There is a sense of adventure when traveling to a place like Cocos Island, a prehistoric looking island 350 miles off the coast of Costa Rica. It takes approximately 34 hours by boat and is uninhabited except for a few park rangers stationed on the island that love to play soccer. Or the Revillagigedo Archipelago which is 250 miles off of Cabo San Lucas. Except for a small Mexican military outpost on one island the rest are uninhabited and will take approximately 22 hours to get there in calm seas. Galapagos is a place you can get to by plane but the best diving is at Wolf and Darwin islands which are only accessible by liveaboard.
Darwin's Arch provided non stop action of large pelagics and will probably always be my favorite dive site. Cocos provided thrills with two of the coolest dives I ever did, a night dive with hundreds of hungry sharks and another dive where we surfaced near a bait ball that attracted many sharks, dolphins, tuna, and various seabirds diving into the water for food. An awesome spectacle to see!
I eventually got more creative with my video editing and better at adding music. Here are links to some of my more popular videos if you are interested:
Scuba diving became a big part of my life. Friends, family, clients, and my sub-contractors would ask me: where I have been lately, do you have a video of your last adventure, and where are you going next?
People were often surprised that I would travel by myself. However, at the time I didn’t have a buddy that could go with me on these trips so if I didn’t do them on my own, I would never have done them at all. What I found out is that a lot of people travel solo. Men, women, from all countries, ages, and occupations. The liveaboards were a very diverse group!
My dive buddy that I met on a trip to the Sea of Cortez had a great explanation for traveling by himself. He would tell his friends that he was going with “my friends I haven’t met yet.” I thought this was great explanation for solo traveling. I ended up meeting my friend Glenn on the Cocos trip and we subsequently traveled together to the Galapagos and French Polynesia. We had another trip planned for 2020, an epic month long adventure to Palau and Chuuk but unfortunately Covid put an end to that one. Hopefully, that trip will happen someday.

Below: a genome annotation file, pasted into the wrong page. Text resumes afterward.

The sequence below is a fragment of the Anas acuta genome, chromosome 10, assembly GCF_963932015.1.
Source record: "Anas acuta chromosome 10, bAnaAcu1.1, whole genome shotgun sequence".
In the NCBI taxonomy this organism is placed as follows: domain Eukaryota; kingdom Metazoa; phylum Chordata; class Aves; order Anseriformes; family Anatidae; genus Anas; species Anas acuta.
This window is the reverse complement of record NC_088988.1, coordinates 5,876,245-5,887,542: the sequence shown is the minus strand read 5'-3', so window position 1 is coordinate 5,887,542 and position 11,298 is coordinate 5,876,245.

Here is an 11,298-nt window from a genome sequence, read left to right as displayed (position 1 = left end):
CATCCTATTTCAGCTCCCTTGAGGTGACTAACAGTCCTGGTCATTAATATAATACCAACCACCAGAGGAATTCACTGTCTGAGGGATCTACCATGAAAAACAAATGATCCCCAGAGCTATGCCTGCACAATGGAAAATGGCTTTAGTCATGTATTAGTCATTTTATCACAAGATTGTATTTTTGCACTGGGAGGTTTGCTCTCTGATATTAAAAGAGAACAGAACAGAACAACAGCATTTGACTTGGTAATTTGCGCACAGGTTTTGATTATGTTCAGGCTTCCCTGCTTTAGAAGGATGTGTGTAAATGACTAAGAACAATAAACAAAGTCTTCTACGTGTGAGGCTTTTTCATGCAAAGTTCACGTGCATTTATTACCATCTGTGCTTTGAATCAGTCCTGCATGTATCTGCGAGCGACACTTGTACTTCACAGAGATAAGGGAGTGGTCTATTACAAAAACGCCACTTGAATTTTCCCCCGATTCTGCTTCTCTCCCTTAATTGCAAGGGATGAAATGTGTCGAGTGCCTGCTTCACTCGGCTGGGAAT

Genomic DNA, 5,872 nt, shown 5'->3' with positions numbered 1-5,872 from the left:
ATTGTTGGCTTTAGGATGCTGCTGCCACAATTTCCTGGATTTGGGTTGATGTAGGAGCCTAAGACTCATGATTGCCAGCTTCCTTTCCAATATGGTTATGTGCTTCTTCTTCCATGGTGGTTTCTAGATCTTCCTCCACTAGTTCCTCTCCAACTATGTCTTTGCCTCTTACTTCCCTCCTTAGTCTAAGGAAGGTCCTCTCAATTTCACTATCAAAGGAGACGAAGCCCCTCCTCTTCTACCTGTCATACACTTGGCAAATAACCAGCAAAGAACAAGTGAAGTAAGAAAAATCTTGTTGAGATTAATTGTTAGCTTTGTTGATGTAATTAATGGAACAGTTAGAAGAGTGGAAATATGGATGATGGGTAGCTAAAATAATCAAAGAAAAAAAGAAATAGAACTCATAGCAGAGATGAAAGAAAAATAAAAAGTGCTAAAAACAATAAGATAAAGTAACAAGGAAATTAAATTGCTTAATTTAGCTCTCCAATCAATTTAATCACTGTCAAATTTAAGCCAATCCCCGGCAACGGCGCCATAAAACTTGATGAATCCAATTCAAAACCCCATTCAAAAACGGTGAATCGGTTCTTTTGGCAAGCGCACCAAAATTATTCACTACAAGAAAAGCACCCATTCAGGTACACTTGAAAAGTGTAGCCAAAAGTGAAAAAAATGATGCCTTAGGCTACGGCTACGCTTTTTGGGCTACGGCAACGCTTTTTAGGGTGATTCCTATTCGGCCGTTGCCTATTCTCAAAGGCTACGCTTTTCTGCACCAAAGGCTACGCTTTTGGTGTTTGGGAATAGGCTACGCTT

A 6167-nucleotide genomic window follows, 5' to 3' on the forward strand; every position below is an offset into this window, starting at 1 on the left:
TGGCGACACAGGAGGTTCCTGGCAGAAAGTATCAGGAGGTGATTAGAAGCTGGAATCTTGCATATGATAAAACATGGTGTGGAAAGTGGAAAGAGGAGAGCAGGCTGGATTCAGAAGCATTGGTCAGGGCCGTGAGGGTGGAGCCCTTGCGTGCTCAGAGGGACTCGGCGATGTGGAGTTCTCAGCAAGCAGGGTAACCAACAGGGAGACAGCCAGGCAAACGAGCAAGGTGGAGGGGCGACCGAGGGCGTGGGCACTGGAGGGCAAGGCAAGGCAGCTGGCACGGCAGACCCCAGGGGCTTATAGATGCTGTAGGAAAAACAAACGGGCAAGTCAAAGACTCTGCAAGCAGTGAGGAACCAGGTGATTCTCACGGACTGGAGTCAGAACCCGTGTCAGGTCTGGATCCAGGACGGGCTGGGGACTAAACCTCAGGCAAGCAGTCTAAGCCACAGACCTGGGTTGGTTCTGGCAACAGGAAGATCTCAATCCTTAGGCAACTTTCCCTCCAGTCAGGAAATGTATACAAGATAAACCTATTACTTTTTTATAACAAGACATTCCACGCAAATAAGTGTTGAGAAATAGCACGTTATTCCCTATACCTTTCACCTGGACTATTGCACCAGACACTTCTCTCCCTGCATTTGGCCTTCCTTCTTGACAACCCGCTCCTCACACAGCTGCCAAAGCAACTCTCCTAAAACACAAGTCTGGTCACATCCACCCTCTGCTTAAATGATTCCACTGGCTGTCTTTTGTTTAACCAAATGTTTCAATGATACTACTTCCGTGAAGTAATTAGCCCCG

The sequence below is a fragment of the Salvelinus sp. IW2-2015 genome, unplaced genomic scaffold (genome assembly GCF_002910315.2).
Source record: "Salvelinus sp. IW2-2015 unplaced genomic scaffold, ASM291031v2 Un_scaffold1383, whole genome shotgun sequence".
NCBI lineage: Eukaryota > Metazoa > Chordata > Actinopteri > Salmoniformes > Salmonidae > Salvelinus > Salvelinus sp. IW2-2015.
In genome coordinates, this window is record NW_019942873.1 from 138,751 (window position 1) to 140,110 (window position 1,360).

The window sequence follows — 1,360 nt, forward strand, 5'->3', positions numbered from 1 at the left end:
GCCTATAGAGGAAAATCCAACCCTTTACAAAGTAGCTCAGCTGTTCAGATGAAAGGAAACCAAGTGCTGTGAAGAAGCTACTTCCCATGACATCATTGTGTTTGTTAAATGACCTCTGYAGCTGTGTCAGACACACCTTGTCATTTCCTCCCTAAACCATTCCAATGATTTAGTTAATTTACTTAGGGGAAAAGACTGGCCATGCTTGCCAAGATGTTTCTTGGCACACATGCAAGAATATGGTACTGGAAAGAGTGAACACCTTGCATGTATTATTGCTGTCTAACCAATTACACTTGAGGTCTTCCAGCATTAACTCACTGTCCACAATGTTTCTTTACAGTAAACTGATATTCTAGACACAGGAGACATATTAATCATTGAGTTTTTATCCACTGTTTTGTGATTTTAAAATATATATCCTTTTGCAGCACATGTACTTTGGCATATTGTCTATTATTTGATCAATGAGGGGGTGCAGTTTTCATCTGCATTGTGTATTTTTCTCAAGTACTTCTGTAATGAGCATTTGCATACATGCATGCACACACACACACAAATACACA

Why do I like to scuba dive? When I dive I feel it's almost like flying. I can move in any direction. I get a sense of peace, awe, and fascination with what I see. I get to interact with amazing creatures like whale sharks, dolphins, rays, and of course, sharks of all types. When you look directly into the eye of a dolphin or giant manta, it has a lasting effect on you.
I also learned a lot about our oceans. They are not as endless as we thought and there is way too much pollution in them. The garbage that we dump in the oceans does not disappear; it ends up somewhere and I have certainly seen a lot. If you are interested in learning about a couple of organizations that have novel approaches to cleaning up the world's oceans, I have been following these for many years:
Scuba diving is not a big part of my life anymore, and that's ok. I have not given it up completely, but hiking has become a larger part. I guess I’m trading in the ocean for the mountains now. Alas, another world awaits!
So if you have a place you want to visit or something new you want to try, just get out there and try it. You might find a new world filled with billions of people, and some are the friends you haven’t met yet.